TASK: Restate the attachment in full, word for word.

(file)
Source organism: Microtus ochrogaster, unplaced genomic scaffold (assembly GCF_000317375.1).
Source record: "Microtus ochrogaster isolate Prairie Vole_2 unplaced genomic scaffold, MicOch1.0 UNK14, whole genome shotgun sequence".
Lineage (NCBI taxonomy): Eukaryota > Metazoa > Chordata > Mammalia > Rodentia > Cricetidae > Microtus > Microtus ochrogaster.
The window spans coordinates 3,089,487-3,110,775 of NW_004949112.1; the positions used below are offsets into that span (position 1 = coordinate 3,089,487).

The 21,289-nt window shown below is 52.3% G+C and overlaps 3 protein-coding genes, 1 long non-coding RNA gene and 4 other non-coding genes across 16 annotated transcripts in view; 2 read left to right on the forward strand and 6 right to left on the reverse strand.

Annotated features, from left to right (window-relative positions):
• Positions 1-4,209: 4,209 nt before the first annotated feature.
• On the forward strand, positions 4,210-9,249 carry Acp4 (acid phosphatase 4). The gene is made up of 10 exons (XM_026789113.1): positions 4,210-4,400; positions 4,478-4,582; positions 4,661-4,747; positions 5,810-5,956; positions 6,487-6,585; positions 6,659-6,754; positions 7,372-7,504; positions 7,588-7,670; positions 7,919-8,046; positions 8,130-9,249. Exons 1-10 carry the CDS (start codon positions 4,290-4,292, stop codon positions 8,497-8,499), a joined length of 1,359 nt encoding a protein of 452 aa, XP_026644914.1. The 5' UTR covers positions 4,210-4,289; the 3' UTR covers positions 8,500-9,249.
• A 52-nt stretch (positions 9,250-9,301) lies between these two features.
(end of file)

Source organism: Microtus ochrogaster, unplaced genomic scaffold (assembly GCF_000317375.1).
Source record: "Microtus ochrogaster isolate Prairie Vole_2 unplaced genomic scaffold, MicOch1.0 UNK14, whole genome shotgun sequence".
Lineage (NCBI taxonomy): Eukaryota > Metazoa > Chordata > Mammalia > Rodentia > Cricetidae > Microtus > Microtus ochrogaster.
The window spans coordinates 3,089,487-3,110,775 of NW_004949112.1; the positions used below are offsets into that span (position 1 = coordinate 3,089,487).

The 21,289-nt window shown below is 52.3% G+C and overlaps 3 protein-coding genes, 1 long non-coding RNA gene and 4 other non-coding genes across 16 annotated transcripts in view; 2 read left to right on the forward strand and 6 right to left on the reverse strand.

Annotated features, from left to right (window-relative positions):
• Positions 1-4,209: 4,209 nt before the first annotated feature.
• On the forward strand, positions 4,210-9,249 carry Acp4 (acid phosphatase 4). The gene is made up of 10 exons (XM_026789113.1): positions 4,210-4,400; positions 4,478-4,582; positions 4,661-4,747; positions 5,810-5,956; positions 6,487-6,585; positions 6,659-6,754; positions 7,372-7,504; positions 7,588-7,670; positions 7,919-8,046; positions 8,130-9,249. Exons 1-10 carry the CDS (start codon positions 4,290-4,292, stop codon positions 8,497-8,499), a joined length of 1,359 nt encoding a protein of 452 aa, XP_026644914.1. The 5' UTR covers positions 4,210-4,289; the 3' UTR covers positions 8,500-9,249.
• A 52-nt stretch (positions 9,250-9,301) lies between these two features.